On 14 February 2023, Civil 7 (C7) , together with Women 7 (W7), issued a joint statement on ensuring LGBTIQA+ rights including marriage equality and legislating prohibition of SOGIESC-based discrimination.
Please refer to the statement (PDF) from here.
Contact: Aoi Horiuchi / Kyoka Oimatsu, C7 Secretariat, <firstname.lastname@example.org>
Statement on Ensuring LGBTIQA+ Rights including Marriage Equality and Legislating prohibition of SOGIESC-based discrimination
14 February 2023
We, C7 (Civil-7) and W7 (Women-7), official engagement groups for the G7 process, call upon G7 Leaders to swiftly act to ensure the rights of LGBTQIA+ including marriage equality and take their leadership to end SOGIESC-based discrimination in the world at the G7 Hiroshima Summit.
At a meeting of the Budget Committee of the House of Representatives held on February 1, 2023, Japan’s Prime Minister Fumio Kishida stated that “this is an issue that will change our view of family, values, and society” with regard to marriage equality and the legalization of same-sex marriage. On February 3, Masayoshi Arai, then Secretary to the Prime Minister, spoke about human rights related to Sexual Orientation, Gender Identity and Expression, and Sex Characteristics (SOGIESC), marriage equality, and the introduction of same-sex marriage, refering to same-sex couples, “I don’t even really like living next door to them.” Regarding the legislation of same-sex marriage and marriage equality, he said, “[T]he impact on society is huge. It’s a negative. All the secretaries of the Prime Minister are against it.” In addition, he was reported to have said that “if same-sex marriage is approved, some people will abandon the country”. These statements are unacceptable. They deny human rights of LGBTIQA+ because of their sentiments affected by SOGIESC-based discrimination, and neglect consideration of policies related to same-sex marriage and other legal protection of same-sex partnerships.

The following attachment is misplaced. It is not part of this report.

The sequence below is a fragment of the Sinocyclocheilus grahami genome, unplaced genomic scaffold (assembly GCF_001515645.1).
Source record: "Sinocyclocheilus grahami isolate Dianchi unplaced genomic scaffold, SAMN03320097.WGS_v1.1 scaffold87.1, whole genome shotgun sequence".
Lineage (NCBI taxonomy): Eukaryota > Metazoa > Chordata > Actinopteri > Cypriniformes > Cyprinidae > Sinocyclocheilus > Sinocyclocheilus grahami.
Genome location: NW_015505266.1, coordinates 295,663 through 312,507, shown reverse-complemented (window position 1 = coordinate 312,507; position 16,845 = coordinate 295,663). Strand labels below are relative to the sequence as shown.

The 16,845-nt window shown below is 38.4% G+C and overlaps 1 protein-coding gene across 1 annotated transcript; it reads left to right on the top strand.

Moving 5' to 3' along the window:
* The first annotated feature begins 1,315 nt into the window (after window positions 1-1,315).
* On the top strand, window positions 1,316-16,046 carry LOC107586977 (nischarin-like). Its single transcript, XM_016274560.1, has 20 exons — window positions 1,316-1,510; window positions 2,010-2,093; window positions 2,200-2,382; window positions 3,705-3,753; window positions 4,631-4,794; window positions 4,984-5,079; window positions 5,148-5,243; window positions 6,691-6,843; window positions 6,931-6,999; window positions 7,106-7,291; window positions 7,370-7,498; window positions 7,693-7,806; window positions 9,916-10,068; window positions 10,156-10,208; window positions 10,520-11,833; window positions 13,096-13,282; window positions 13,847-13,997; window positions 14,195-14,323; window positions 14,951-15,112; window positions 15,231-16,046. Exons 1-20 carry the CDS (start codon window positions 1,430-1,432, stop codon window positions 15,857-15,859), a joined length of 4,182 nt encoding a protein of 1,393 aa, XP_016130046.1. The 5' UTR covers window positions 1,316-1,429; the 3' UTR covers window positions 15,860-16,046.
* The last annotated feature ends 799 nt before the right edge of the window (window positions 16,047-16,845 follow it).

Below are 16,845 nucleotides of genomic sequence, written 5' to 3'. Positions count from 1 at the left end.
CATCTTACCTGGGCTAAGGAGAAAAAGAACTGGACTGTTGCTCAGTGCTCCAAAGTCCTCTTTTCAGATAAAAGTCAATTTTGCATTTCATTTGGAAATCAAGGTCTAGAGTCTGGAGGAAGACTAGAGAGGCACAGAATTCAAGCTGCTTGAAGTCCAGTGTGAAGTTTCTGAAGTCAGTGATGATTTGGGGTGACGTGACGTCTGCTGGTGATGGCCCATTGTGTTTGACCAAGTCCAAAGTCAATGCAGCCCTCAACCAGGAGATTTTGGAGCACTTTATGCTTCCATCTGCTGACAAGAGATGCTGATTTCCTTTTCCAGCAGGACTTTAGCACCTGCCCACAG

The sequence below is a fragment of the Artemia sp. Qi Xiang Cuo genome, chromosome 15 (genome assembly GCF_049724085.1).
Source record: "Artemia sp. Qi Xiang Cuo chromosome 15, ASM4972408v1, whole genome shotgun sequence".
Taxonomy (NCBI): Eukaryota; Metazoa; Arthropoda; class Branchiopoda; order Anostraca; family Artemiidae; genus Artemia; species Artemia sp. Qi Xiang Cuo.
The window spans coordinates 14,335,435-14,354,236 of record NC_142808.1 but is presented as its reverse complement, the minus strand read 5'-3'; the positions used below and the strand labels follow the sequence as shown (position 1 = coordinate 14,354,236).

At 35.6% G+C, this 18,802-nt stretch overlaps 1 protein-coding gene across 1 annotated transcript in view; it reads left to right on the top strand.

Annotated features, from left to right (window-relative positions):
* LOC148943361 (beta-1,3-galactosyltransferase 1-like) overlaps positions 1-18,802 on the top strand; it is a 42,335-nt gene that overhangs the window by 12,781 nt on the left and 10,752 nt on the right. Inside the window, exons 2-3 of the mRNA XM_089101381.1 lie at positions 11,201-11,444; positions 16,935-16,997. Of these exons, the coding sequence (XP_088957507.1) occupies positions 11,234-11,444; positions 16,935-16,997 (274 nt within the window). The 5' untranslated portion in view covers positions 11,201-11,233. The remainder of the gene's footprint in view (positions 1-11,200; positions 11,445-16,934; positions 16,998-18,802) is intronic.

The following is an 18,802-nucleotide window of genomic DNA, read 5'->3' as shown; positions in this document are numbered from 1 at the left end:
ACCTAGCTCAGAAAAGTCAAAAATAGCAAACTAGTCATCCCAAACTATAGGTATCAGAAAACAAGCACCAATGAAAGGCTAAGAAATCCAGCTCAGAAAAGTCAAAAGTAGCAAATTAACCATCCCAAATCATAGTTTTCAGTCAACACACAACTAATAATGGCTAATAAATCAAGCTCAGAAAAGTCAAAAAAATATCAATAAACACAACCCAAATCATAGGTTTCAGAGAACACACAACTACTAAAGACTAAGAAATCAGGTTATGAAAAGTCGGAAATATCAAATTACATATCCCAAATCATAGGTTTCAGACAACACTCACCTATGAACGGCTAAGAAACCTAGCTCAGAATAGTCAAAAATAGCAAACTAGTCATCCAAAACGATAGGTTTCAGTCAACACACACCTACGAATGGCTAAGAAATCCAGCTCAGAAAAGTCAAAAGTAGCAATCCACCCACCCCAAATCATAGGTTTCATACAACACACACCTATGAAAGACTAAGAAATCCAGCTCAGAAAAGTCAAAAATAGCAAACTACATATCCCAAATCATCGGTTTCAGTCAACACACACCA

Subsequently, Prime Minister Kishida removed Secretary Arai from of office and apologized, saying, “[I]t is regrettable that we have caused misunderstandings, and we apologize to those who have been offended.” However, the problem with Prime Minister Kishida’s answer to the Diet and then-Secretary Arai’s statement is not that they “caused misunderstanding,” but that they added fuel to homophobic sentiment that still remains in Japanese society and denied the possibility of pursuing a sincere policy change to ensure human rights for LGBTQIA+ communityJapan will host the G7 Summit in Hiroshima in May this year. If Prime Minister Kishida, who will chair the G7 Summit, and his secretaries give answers and make statements that appeal to homophobic sentiments, there may be international doubts as to whether Japan is worthy of hosting the G7 Summit. In fact, the Japanese government has long been recommended by the UN Human Rights Council and other bodies to “eliminate discrimination based on sexual orientation and gender identity” and “legalize same-sex marriage,” and was recently recommended to do the same at the Universal Periodic Review (UPR) held at UN Headquarters on January 31, 2023.
We, C7 and W7, both the of*icial engagement groups of the G7, protest these remarks by the Prime Minister and the Secretary to the Prime Minister. We call for the enactment of anti-discrimination laws regarding SOGIESC, the legalization of equal marriage, and the enhancement of legal protection for same-sex partnerships and their families. In fact, the Leaders’ Declaration adopted at last year’s G7 Germany Summit called for, among other things, ensuring the full, equal, effective, and meaningful participation of LGBTIQ+ people in society, and Japan, as the chairing country this year, is expected to further develop this declaration and link it to concrete actions.We strongly hope that the G7 Hiroshima Summit should be an opportunity to end SOGIESC-based discrimination and ensure the human rights of LGBTIQA+ including marriage equality.
Contact: C7 – Aoi Horiuchi, Kyoka Oimatsu, C7 Secretariat, <email@example.com>
W7 – Atsuko Miwa, Kazuko Fukuda, Fumie Saito, <firstname.lastname@example.org>